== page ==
The venerable BCPL procedural structured programming language is fast to compile, is reliable and efficient, offers a wide range of software libraries and system functions, and is available on several platforms, including the Raspberry Pi.
In the 1960s, the main high-level programming languages were Fortran, Basic, Algol 60, and COBOL. To optimize code or to provide low-level operations, assembler programming offered the only means to access registers and execute specific machine instructions. BCPL, which was used as a teaching language in many universities, provided a language with a rich syntax, addressed the scoping limitations of the other languages, and had low-level operations such as bit manipulation and computation of variable addresses.
Where BCPL differs from the other languages is that it is typeless; all variables are considered to be a word, typically 16 or 32 bits. Programmers can access individual bits and bytes of a word, perform both arithmetic and logical operations on words, compute the address of a word, or use a word as a pointer to another word. One further novel aspect of BCPL is that the compiler is small and written in BCPL, producing intermediate code for a virtual machine and simplifying the development of the compiler for a wide range of computers. BCPL was used on mainframe computers and minicomputers in the 1970s and microprocessors in the 1980s.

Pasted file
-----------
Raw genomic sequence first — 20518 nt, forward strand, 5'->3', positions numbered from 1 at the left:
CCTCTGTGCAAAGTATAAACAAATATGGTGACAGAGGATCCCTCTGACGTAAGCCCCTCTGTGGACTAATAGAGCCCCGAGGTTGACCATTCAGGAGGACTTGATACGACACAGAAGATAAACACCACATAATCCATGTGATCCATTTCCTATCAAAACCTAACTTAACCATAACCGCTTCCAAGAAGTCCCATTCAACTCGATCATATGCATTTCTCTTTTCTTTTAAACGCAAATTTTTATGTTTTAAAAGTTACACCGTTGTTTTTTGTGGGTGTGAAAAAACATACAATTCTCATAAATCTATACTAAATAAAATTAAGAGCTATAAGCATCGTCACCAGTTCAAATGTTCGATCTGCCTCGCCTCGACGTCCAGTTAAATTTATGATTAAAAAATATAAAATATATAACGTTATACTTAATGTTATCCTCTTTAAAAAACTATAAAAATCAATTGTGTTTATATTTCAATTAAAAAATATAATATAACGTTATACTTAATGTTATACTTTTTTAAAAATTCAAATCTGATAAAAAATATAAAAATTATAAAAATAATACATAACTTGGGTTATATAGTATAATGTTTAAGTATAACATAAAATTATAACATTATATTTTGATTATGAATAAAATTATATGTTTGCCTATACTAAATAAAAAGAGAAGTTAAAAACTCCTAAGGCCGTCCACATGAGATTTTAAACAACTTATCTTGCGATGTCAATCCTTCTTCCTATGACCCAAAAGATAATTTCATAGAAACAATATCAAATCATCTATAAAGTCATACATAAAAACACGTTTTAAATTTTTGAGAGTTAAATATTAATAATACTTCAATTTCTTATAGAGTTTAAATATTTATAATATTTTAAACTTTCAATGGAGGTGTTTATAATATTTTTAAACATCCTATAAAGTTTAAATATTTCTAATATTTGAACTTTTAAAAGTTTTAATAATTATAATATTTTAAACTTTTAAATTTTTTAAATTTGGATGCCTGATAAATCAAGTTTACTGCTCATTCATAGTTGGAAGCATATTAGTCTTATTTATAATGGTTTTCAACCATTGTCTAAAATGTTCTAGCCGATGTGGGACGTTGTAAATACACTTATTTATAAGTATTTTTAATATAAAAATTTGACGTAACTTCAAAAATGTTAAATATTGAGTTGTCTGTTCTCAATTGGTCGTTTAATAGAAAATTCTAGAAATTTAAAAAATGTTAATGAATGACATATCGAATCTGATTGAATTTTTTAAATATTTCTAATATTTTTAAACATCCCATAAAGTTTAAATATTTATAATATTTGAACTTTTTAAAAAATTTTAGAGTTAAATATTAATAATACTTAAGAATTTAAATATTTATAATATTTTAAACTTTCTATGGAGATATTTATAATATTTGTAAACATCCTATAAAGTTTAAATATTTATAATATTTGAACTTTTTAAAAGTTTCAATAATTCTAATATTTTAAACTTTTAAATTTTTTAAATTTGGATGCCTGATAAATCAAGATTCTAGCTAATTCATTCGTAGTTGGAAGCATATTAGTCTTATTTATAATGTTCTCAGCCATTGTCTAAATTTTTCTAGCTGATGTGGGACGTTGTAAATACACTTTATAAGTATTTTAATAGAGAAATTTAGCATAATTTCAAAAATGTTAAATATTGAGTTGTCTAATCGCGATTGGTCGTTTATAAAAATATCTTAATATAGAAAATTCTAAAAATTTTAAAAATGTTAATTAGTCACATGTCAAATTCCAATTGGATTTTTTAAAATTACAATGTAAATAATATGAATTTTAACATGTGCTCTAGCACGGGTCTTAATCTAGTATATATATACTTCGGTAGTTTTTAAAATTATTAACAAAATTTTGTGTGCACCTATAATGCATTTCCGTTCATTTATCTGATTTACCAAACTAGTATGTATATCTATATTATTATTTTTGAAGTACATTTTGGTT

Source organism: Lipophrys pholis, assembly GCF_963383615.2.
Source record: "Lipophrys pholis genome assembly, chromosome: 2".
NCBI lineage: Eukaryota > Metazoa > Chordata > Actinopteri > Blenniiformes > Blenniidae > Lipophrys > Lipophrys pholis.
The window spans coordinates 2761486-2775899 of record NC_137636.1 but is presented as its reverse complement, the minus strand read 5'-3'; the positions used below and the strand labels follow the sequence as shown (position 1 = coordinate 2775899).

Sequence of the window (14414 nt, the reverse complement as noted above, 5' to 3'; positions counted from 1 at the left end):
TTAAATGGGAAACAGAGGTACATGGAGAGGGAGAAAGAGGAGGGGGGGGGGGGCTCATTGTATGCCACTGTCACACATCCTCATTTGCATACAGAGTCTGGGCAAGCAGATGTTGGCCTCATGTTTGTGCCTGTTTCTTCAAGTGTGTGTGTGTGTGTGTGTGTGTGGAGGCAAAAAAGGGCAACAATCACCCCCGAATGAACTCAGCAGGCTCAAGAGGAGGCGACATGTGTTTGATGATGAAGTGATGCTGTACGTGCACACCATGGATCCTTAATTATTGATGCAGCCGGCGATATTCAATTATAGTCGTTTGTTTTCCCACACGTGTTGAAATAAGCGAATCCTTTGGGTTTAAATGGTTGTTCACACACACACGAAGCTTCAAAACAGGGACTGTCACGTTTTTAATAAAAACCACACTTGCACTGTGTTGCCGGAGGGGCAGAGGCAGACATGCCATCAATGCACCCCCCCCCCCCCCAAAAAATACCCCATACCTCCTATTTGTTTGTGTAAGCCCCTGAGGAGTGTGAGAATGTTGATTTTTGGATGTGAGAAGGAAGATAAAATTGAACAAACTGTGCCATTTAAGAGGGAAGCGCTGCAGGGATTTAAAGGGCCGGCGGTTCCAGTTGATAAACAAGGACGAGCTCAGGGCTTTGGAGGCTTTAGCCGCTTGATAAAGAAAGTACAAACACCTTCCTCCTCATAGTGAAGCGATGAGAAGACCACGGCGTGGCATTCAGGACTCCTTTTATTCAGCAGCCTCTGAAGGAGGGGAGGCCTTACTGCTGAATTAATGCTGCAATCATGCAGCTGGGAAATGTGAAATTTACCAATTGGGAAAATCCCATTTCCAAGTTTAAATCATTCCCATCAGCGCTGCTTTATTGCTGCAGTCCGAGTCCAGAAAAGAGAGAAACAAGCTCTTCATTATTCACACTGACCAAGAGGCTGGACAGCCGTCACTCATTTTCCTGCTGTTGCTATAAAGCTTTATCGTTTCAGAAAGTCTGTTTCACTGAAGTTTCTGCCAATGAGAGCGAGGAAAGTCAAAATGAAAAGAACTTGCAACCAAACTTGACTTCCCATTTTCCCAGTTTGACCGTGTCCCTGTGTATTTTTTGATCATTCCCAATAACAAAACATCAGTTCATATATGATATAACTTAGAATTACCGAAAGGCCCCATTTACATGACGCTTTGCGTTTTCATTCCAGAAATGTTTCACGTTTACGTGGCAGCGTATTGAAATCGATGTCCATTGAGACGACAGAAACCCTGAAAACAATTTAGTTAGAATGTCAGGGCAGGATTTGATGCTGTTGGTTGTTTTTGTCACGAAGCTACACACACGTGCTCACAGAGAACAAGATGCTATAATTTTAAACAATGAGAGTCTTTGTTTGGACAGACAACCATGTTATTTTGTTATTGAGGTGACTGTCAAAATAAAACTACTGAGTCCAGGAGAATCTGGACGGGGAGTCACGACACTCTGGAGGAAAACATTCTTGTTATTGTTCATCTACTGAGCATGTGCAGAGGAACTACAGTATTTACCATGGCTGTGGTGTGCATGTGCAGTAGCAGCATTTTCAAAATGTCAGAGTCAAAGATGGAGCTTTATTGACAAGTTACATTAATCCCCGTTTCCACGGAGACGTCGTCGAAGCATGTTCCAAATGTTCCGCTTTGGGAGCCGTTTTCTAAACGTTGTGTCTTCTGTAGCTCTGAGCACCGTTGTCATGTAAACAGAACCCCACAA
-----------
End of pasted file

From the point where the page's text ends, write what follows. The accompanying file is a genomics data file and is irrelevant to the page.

The early developers of Unix were influenced by, and many aspects of C were adopted directly from, BCPL. Although BCPL also supported characters and bytes, the lack of richer types was addressed in C, which became the programming language of choice for Unix (and subsequently Linux), leaving BCPL mostly for academic applications. Several groups developed compilers, operating systems, software utilities, commercial packages, and even flight simulation software in BCPL, but for the most part, BCPL has been forgotten.
Use Express-Checkout link below to read the full article (PDF).